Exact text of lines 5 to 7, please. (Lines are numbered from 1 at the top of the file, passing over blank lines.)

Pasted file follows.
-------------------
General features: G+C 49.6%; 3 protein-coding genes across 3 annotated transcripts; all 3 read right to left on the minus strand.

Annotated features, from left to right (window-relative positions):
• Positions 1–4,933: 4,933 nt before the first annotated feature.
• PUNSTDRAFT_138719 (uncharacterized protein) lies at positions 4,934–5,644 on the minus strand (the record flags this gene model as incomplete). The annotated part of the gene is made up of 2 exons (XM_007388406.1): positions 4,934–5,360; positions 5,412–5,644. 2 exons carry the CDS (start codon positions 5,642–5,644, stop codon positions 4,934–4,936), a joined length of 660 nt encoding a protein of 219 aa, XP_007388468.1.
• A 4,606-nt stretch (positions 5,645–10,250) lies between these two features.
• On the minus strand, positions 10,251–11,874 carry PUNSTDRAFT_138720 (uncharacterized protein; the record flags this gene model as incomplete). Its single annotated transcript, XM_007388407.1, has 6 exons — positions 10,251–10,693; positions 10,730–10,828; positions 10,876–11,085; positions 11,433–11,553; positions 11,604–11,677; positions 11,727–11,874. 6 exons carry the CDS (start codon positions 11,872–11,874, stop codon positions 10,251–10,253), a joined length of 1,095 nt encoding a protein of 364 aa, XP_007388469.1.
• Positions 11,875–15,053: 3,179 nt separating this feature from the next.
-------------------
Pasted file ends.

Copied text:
• A 4,606-nt stretch (positions 5,645–10,250) lies between these two features.
• On the minus strand, positions 10,251–11,874 carry PUNSTDRAFT_138720 (uncharacterized protein; the record flags this gene model as incomplete). Its single annotated transcript, XM_007388407.1, has 6 exons — positions 10,251–10,693; positions 10,730–10,828; positions 10,876–11,085; positions 11,433–11,553; positions 11,604–11,677; positions 11,727–11,874. 6 exons carry the CDS (start codon positions 11,872–11,874, stop codon positions 10,251–10,253), a joined length of 1,095 nt encoding a protein of 364 aa, XP_007388469.1.
• Positions 11,875–15,053: 3,179 nt separating this feature from the next.